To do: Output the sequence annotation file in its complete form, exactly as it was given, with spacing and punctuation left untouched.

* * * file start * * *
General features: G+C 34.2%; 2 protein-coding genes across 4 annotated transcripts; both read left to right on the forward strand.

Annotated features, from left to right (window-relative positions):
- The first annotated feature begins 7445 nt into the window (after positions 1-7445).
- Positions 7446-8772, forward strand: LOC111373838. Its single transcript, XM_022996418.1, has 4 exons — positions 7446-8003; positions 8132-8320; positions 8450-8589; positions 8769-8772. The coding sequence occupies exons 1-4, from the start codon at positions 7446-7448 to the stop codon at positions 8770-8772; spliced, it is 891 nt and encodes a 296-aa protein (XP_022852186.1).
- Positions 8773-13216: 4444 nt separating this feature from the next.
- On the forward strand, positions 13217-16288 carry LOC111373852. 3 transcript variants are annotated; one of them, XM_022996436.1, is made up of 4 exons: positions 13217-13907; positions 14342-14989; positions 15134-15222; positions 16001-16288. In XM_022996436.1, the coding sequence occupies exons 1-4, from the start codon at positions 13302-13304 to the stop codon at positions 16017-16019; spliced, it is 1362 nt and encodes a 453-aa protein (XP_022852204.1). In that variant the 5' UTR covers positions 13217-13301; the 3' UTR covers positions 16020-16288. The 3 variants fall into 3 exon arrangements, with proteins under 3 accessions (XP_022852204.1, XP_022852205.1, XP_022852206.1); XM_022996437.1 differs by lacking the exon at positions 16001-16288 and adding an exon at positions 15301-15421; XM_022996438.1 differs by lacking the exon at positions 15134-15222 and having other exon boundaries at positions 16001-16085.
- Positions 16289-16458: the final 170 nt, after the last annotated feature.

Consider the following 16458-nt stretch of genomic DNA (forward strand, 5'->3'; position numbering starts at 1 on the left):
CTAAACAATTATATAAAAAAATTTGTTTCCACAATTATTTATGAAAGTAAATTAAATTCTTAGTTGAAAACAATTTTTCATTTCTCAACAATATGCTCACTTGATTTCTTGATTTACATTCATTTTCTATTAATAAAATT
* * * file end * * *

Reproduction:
General features: G+C 34.2%; 2 protein-coding genes across 4 annotated transcripts; both read left to right on the forward strand.

Annotated features, from left to right (window-relative positions):
- The first annotated feature begins 7445 nt into the window (after positions 1-7445).
- Positions 7446-8772, forward strand: LOC111373838. Its single transcript, XM_022996418.1, has 4 exons — positions 7446-8003; positions 8132-8320; positions 8450-8589; positions 8769-8772. The coding sequence occupies exons 1-4, from the start codon at positions 7446-7448 to the stop codon at positions 8770-8772; spliced, it is 891 nt and encodes a 296-aa protein (XP_022852186.1).
- Positions 8773-13216: 4444 nt separating this feature from the next.
- On the forward strand, positions 13217-16288 carry LOC111373852. 3 transcript variants are annotated; one of them, XM_022996436.1, is made up of 4 exons: positions 13217-13907; positions 14342-14989; positions 15134-15222; positions 16001-16288. In XM_022996436.1, the coding sequence occupies exons 1-4, from the start codon at positions 13302-13304 to the stop codon at positions 16017-16019; spliced, it is 1362 nt and encodes a 453-aa protein (XP_022852204.1). In that variant the 5' UTR covers positions 13217-13301; the 3' UTR covers positions 16020-16288. The 3 variants fall into 3 exon arrangements, with proteins under 3 accessions (XP_022852204.1, XP_022852205.1, XP_022852206.1); XM_022996437.1 differs by lacking the exon at positions 16001-16288 and adding an exon at positions 15301-15421; XM_022996438.1 differs by lacking the exon at positions 15134-15222 and having other exon boundaries at positions 16001-16085.
- Positions 16289-16458: the final 170 nt, after the last annotated feature.

Consider the following 16458-nt stretch of genomic DNA (forward strand, 5'->3'; position numbering starts at 1 on the left):
CTAAACAATTATATAAAAAAATTTGTTTCCACAATTATTTATGAAAGTAAATTAAATTCTTAGTTGAAAACAATTTTTCATTTCTCAACAATATGCTCACTTGATTTCTTGATTTACATTCATTTTCTATTAATAAAATT